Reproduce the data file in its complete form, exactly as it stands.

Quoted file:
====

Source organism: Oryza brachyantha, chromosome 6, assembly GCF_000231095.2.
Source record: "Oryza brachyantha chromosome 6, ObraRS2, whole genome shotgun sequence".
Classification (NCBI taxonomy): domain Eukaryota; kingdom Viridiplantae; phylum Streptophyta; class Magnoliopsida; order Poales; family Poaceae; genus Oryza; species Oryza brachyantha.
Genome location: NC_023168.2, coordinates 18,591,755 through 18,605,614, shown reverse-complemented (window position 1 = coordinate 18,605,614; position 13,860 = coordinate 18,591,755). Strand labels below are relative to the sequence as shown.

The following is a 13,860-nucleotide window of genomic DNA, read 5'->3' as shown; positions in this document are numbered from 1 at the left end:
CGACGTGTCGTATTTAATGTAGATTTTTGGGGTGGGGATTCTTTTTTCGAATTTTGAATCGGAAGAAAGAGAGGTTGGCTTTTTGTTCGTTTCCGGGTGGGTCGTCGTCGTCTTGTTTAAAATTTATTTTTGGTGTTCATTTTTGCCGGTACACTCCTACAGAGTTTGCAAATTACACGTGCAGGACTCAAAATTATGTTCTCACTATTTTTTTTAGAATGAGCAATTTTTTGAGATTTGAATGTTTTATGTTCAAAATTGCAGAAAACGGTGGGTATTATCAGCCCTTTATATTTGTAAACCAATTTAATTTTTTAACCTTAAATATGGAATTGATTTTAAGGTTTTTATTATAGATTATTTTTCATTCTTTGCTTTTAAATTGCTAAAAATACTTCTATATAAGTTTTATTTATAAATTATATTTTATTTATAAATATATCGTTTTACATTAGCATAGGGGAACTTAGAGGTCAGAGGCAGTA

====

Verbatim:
Source organism: Oryza brachyantha, chromosome 6, assembly GCF_000231095.2.
Source record: "Oryza brachyantha chromosome 6, ObraRS2, whole genome shotgun sequence".
Classification (NCBI taxonomy): domain Eukaryota; kingdom Viridiplantae; phylum Streptophyta; class Magnoliopsida; order Poales; family Poaceae; genus Oryza; species Oryza brachyantha.
Genome location: NC_023168.2, coordinates 18,591,755 through 18,605,614, shown reverse-complemented (window position 1 = coordinate 18,605,614; position 13,860 = coordinate 18,591,755). Strand labels below are relative to the sequence as shown.

The following is a 13,860-nucleotide window of genomic DNA, read 5'->3' as shown; positions in this document are numbered from 1 at the left end:
CGACGTGTCGTATTTAATGTAGATTTTTGGGGTGGGGATTCTTTTTTCGAATTTTGAATCGGAAGAAAGAGAGGTTGGCTTTTTGTTCGTTTCCGGGTGGGTCGTCGTCGTCTTGTTTAAAATTTATTTTTGGTGTTCATTTTTGCCGGTACACTCCTACAGAGTTTGCAAATTACACGTGCAGGACTCAAAATTATGTTCTCACTATTTTTTTTAGAATGAGCAATTTTTTGAGATTTGAATGTTTTATGTTCAAAATTGCAGAAAACGGTGGGTATTATCAGCCCTTTATATTTGTAAACCAATTTAATTTTTTAACCTTAAATATGGAATTGATTTTAAGGTTTTTATTATAGATTATTTTTCATTCTTTGCTTTTAAATTGCTAAAAATACTTCTATATAAGTTTTATTTATAAATTATATTTTATTTATAAATATATCGTTTTACATTAGCATAGGGGAACTTAGAGGTCAGAGGCAGTA